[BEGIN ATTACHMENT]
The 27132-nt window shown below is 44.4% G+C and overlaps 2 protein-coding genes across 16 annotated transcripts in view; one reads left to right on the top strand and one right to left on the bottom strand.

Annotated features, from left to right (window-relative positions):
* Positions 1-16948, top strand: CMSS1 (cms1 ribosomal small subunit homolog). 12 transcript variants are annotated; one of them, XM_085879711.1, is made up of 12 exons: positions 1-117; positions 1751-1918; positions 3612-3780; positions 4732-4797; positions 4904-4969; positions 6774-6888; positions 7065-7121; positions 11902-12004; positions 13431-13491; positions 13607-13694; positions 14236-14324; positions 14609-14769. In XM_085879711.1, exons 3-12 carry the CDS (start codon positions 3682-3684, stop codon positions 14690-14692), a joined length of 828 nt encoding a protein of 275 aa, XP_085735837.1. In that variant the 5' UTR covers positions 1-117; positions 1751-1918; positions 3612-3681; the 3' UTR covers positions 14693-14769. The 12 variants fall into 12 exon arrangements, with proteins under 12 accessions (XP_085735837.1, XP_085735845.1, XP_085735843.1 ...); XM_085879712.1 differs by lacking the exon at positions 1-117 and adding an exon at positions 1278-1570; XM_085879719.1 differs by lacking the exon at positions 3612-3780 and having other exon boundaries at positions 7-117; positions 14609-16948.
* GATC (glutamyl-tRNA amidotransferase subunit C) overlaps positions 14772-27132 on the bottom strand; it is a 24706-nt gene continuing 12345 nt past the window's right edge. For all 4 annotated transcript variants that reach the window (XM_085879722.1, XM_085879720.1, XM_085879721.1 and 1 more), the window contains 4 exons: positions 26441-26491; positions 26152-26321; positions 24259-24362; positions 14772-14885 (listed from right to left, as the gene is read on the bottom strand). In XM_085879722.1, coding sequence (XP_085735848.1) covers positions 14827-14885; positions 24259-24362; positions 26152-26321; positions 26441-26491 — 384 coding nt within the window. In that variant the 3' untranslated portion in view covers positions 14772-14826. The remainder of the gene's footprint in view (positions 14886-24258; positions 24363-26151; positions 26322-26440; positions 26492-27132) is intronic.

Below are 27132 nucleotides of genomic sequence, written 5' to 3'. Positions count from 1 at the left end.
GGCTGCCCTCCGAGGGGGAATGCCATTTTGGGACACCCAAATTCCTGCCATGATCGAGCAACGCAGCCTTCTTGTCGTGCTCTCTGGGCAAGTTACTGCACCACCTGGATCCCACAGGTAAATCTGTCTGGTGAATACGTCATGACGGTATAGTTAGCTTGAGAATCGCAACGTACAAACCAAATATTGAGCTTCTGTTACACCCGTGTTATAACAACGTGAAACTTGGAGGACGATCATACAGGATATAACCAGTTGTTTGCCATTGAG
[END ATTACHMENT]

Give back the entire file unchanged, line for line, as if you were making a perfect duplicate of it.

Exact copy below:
The 27132-nt window shown below is 44.4% G+C and overlaps 2 protein-coding genes across 16 annotated transcripts in view; one reads left to right on the top strand and one right to left on the bottom strand.

Annotated features, from left to right (window-relative positions):
* Positions 1-16948, top strand: CMSS1 (cms1 ribosomal small subunit homolog). 12 transcript variants are annotated; one of them, XM_085879711.1, is made up of 12 exons: positions 1-117; positions 1751-1918; positions 3612-3780; positions 4732-4797; positions 4904-4969; positions 6774-6888; positions 7065-7121; positions 11902-12004; positions 13431-13491; positions 13607-13694; positions 14236-14324; positions 14609-14769. In XM_085879711.1, exons 3-12 carry the CDS (start codon positions 3682-3684, stop codon positions 14690-14692), a joined length of 828 nt encoding a protein of 275 aa, XP_085735837.1. In that variant the 5' UTR covers positions 1-117; positions 1751-1918; positions 3612-3681; the 3' UTR covers positions 14693-14769. The 12 variants fall into 12 exon arrangements, with proteins under 12 accessions (XP_085735837.1, XP_085735845.1, XP_085735843.1 ...); XM_085879712.1 differs by lacking the exon at positions 1-117 and adding an exon at positions 1278-1570; XM_085879719.1 differs by lacking the exon at positions 3612-3780 and having other exon boundaries at positions 7-117; positions 14609-16948.
* GATC (glutamyl-tRNA amidotransferase subunit C) overlaps positions 14772-27132 on the bottom strand; it is a 24706-nt gene continuing 12345 nt past the window's right edge. For all 4 annotated transcript variants that reach the window (XM_085879722.1, XM_085879720.1, XM_085879721.1 and 1 more), the window contains 4 exons: positions 26441-26491; positions 26152-26321; positions 24259-24362; positions 14772-14885 (listed from right to left, as the gene is read on the bottom strand). In XM_085879722.1, coding sequence (XP_085735848.1) covers positions 14827-14885; positions 24259-24362; positions 26152-26321; positions 26441-26491 — 384 coding nt within the window. In that variant the 3' untranslated portion in view covers positions 14772-14826. The remainder of the gene's footprint in view (positions 14886-24258; positions 24363-26151; positions 26322-26440; positions 26492-27132) is intronic.

Below are 27132 nucleotides of genomic sequence, written 5' to 3'. Positions count from 1 at the left end.
GGCTGCCCTCCGAGGGGGAATGCCATTTTGGGACACCCAAATTCCTGCCATGATCGAGCAACGCAGCCTTCTTGTCGTGCTCTCTGGGCAAGTTACTGCACCACCTGGATCCCACAGGTAAATCTGTCTGGTGAATACGTCATGACGGTATAGTTAGCTTGAGAATCGCAACGTACAAACCAAATATTGAGCTTCTGTTACACCCGTGTTATAACAACGTGAAACTTGGAGGACGATCATACAGGATATAACCAGTTGTTTGCCATTGAG